The state legislature two years ago approved an aviation loan program to improve community airport infrastructure, and now, legislators are taking a second run at setting up a board to oversee the loans.
Bipartisan-backed SB 5011 sponsored by Sen. Jim Honeyford (R-15) would create a Community Aviation Revitalization Board along with a revolving loan account to maintain funds appropriated through the capital budget. The bill cleared the Senate Feb. 14 with a unanimous vote and was voted out of the House Transportation Committee on March 2.
For proponents testifying at a Feb. 29 public hearing, the bill is an important step toward the goal of financially self-sustaining community airports.
Washington State Aviation Alliance member and former Port of Shelton executive director John Dobson told the committee that this “is the first and only cost-effective opportunity afforded small airports to make this happen. Every airport in the state should and could be self-sustaining – at least be able to cover its own operating expenses. The only way that will ever happen is if airport sponsors begin to invest in assets that generate cashflow.”
Currently, the Washington State Department of Transportation (WSDOT) offers the Airport Aid Grant Program available to 136 public airports in the state. However, the program and other federal funding is limited to existing infrastructure. A 2013 WSDOT study concluded that 134 of those airports will require $3.6 billion over the next 20 years.
“This bill provides the opportunity to develop a stronger airport system, increases economic development and decreases the dependency on grant funds,” WSDOT Aviation Director David Fleckenstein told the committee.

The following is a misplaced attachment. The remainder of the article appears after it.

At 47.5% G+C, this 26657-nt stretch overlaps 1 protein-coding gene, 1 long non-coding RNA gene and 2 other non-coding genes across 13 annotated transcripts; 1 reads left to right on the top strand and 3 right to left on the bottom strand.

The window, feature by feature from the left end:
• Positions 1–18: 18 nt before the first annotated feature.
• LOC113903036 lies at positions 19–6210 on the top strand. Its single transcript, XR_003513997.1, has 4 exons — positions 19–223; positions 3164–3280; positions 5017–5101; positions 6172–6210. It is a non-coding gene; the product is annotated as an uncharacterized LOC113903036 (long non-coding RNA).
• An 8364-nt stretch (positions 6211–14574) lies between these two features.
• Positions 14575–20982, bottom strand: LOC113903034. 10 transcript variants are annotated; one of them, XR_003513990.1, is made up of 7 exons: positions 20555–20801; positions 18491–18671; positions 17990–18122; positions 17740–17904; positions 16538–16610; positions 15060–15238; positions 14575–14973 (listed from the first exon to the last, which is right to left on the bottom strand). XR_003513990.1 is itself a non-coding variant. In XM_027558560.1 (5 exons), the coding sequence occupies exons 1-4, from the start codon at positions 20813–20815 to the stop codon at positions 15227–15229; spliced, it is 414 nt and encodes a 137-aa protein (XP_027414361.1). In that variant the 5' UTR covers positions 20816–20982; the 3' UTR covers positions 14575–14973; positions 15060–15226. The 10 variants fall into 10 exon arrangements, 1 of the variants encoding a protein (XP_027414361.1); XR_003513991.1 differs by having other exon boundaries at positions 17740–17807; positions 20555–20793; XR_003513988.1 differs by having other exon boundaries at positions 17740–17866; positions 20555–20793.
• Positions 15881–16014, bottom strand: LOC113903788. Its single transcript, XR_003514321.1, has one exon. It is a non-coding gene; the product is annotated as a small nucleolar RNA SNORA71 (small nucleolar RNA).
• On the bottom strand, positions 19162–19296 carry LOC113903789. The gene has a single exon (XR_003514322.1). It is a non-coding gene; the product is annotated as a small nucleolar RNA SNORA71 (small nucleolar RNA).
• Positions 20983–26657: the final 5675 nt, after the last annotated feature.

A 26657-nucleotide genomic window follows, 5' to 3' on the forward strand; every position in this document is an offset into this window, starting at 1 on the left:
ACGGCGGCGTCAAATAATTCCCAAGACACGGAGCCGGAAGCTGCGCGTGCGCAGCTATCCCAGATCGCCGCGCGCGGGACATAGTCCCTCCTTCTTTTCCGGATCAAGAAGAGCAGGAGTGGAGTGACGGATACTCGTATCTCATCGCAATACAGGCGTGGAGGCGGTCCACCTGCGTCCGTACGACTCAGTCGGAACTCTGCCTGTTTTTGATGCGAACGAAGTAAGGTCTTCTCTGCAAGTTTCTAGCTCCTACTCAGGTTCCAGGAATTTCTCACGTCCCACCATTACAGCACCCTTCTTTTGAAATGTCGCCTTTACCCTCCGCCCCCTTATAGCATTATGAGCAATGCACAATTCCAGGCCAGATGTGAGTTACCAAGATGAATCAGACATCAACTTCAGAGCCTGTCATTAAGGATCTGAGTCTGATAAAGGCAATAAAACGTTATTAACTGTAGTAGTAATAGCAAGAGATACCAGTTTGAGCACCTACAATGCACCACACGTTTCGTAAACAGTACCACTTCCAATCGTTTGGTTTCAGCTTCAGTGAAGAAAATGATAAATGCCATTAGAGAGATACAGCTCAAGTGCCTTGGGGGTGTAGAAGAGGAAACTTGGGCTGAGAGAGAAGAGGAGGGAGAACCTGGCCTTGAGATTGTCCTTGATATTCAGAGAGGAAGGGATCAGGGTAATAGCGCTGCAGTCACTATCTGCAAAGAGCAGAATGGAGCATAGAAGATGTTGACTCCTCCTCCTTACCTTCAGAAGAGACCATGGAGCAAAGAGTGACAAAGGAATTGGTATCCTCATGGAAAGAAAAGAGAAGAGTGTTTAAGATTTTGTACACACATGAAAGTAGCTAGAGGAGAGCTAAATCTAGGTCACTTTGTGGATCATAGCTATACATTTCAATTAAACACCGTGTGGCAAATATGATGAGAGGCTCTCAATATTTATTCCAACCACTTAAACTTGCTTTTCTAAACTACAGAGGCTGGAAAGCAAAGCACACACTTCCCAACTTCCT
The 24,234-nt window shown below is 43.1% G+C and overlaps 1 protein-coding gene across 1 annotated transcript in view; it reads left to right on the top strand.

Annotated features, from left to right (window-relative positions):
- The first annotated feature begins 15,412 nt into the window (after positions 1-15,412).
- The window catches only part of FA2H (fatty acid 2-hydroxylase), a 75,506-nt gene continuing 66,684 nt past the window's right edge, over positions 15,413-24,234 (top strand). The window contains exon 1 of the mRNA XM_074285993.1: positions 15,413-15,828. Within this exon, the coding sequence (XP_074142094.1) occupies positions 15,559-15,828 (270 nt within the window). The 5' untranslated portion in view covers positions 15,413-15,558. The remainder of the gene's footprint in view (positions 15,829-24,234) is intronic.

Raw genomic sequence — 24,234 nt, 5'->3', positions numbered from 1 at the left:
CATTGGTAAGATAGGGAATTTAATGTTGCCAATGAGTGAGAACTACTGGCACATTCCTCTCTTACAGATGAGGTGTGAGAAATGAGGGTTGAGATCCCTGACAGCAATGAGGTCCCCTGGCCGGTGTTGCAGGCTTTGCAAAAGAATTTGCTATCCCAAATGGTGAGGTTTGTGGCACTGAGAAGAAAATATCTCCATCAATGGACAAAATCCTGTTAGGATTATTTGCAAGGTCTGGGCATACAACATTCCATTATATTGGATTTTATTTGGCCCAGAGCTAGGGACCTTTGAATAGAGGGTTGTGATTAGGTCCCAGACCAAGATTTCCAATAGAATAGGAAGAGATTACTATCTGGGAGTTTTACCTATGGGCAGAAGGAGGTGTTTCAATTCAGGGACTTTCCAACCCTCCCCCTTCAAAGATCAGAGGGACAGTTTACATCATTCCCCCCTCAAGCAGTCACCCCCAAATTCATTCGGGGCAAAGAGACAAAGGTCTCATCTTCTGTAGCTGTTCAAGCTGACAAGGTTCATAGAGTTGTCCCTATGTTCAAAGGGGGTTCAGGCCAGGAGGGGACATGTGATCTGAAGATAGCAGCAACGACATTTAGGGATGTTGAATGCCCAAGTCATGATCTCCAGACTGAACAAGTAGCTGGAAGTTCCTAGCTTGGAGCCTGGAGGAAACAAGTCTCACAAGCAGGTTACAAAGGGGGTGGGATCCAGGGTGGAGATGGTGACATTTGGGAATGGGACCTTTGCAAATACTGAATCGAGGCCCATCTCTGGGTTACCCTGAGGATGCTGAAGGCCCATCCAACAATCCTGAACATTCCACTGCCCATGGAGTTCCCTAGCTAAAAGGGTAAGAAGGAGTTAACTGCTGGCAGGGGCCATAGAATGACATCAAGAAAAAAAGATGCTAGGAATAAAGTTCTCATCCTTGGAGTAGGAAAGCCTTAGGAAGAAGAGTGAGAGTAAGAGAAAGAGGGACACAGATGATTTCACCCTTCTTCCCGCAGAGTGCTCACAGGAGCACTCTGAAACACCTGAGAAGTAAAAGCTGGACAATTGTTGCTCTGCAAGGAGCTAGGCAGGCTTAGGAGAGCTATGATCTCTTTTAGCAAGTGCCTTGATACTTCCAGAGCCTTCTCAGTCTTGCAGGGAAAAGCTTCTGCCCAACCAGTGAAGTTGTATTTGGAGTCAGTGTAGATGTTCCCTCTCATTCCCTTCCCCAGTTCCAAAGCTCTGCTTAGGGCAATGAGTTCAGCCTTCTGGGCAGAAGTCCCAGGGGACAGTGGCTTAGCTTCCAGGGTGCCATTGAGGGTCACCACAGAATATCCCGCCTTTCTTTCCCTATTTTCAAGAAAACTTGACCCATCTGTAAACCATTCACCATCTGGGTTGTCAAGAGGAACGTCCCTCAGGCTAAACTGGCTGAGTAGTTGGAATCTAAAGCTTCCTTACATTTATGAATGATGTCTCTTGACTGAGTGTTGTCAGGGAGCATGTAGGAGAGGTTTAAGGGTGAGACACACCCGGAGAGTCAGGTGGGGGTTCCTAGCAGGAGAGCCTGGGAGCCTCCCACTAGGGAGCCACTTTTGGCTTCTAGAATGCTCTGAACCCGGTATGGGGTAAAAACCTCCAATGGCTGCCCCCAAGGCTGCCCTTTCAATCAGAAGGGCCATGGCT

Along with passing HB 1656, the legislature appropriated $5 million in the 2018 capital budget to fund it. They later reappropriated the money in the 2019 capital budget when HB 1656 was vetoed by Governor Jay Inslee, which would have made the program permanent; lawmakers also extended the loan program to 2021.
HB 1456 sponsored by Rep. Tom Dent (R-13) last year offered a revised proposal for a loan board, but it failed to clear the chamber.
Under SB 5011, the board would consist of five members chosen by the WSDOT director to represent ports, local governments, airports and pilots. It would also include a member from the Public Works Board and a non-legislator from the Community Economic Revitalization Board.
Washington Public Ports Association lobbyist Chris Herman told the committee that “we are on the cusp of a transformation in air mobility,” citing Eviation’s new all-electric airliner, “Alice”, which will conduct test flights out of Moses Lake this year.
“Without the adequate infrastructure to be able to support this increased mobility, we are worried that we’re going to be missing out in the future,” Herman said. “This is a small but meaningful program that does help to provide airports some self-sustainability and begin to move in that direction.”
SB 5011 has been referred to the Rules Committee for review.